The Vision Zero Act
The Need for Safer Communities
· Being struck by a motor vehicle is the leading cause of injury-related death for children under 14
· Being struck by a motor vehicle is second leading cause of injury-related death for seniors
· A person hit by a car while crossing the street has a 5% chance of death if the car is going 20 mph. If the car is going 40 mph, chance of death is 70%
· Lower-income neighborhoods have much higher pedestrian fatality rates than higher-income areas
· Fatalities on our roadways have declined overall, but the number of pedestrians killed annually rose 16% from 2009 to 2014
Vision Zero is the goal of eliminating all transportation-related fatalities. This includes pedestrians, bicyclists, transit users, and motorists and passengers. Cities across the country are embracing Vision Zero—a multifaceted approach to improve transportation safety across all modes, with the goal of zero fatalities within ten years. Communities can improve transportation safety through public health, law enforcement, infrastructure improvements, education, and communication—Vision Zero means all of these things.
Implementation of a Vision Zero plan requires coordination and participation from many parts of local governments and community organizations. Vision Zero action plans from New York to Chicago to San Francisco are already making streets safer just a year or two into implementation, and more communities, large and small, should follow suit.
The Vision Zero Act
The legislation creates two grant programs within the Department of Transportation to award money to communities to develop and implement Vision Zero plans. $5 million a year is set aside for planning grants to help communities draft a Vision Zero plan, required for application for implementation funding. $25 million a year will be awarded to five communities for implementation of a written and officially adopted Vision Zero plan. 25% of the annual funding must be awarded to eligible entities with a population of 200,000 people or fewer.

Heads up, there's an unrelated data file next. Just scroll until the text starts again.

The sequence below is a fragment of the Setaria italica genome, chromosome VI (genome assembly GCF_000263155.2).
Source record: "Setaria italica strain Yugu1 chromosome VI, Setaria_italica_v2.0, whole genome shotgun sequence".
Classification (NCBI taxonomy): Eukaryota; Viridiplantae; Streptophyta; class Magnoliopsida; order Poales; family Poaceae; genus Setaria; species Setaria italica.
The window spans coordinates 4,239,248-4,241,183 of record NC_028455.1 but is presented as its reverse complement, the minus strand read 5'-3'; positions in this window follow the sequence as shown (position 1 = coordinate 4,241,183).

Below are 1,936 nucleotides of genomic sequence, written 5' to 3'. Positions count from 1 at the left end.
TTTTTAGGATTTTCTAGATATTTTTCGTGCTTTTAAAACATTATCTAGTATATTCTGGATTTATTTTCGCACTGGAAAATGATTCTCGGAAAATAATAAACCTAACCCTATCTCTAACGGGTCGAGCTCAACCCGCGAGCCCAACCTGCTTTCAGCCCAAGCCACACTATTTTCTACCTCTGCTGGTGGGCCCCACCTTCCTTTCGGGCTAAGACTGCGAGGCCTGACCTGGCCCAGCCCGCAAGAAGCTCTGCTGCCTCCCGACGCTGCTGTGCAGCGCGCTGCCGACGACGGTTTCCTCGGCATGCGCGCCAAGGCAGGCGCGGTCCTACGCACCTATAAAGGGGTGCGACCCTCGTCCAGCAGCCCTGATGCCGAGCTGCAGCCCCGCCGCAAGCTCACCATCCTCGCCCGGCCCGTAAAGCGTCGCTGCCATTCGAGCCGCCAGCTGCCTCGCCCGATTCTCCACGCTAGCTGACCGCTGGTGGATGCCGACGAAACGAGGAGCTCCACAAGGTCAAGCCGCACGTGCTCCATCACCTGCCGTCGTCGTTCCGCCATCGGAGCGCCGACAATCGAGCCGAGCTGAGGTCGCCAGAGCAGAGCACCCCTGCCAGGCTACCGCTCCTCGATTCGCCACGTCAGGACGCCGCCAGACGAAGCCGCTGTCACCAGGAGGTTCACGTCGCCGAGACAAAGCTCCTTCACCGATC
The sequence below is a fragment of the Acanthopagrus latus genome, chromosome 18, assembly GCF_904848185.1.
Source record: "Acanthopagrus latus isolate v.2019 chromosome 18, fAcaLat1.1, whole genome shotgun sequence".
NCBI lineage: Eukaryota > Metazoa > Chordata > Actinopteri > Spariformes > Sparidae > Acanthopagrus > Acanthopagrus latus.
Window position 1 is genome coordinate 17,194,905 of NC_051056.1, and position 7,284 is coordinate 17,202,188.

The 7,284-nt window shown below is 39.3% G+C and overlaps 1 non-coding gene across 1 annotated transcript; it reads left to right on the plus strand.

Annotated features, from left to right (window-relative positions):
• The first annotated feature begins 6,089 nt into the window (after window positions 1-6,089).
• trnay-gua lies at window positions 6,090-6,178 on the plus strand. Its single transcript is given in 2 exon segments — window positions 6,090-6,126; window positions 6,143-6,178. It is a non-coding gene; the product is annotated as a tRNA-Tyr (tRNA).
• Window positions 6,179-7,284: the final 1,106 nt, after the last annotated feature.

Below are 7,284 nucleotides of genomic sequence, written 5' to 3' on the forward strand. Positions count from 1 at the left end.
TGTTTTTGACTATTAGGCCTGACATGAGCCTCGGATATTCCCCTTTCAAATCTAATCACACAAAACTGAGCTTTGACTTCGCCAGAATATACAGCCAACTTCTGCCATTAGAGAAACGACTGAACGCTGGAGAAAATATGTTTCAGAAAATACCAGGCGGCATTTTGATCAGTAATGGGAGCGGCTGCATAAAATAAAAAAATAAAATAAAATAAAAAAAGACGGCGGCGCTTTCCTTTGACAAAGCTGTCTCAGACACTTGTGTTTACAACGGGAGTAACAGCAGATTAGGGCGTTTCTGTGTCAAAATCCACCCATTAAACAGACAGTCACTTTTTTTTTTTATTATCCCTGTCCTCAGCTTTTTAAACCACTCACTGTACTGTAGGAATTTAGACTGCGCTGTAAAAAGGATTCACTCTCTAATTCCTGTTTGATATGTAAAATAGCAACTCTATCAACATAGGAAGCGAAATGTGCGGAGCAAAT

Vision Zero plans must include: descriptions of projects, policies, and data-driven evaluation methods of the plan, demonstration of broad community support, government coordination, and consideration of lower income communities and communities of color with respect to Title VI of the Civil Rights Act of 1964.
Passage of the Vision Zero Act helps communities of all sizes develop and implement innovative, effective methods to make our cities and towns safer for everyone.
Supported by AAA, Alliance for Biking and Walking, America Walks, American Planning Association (APA), American Society of Landscape Architects (ASLA), American Traffic Safety Services Association (ATSSA), City of Portland, Complete Streets Coalition, League of American Bicyclists, National Association of City Transportation Officials (NACTO), National Association of Realtors, PeopleForBikes, Rails-to-Trails Conservancy, Safe Routes to School National Partnership, Transportation for America, Washington Area Bicyclist Association (WABA).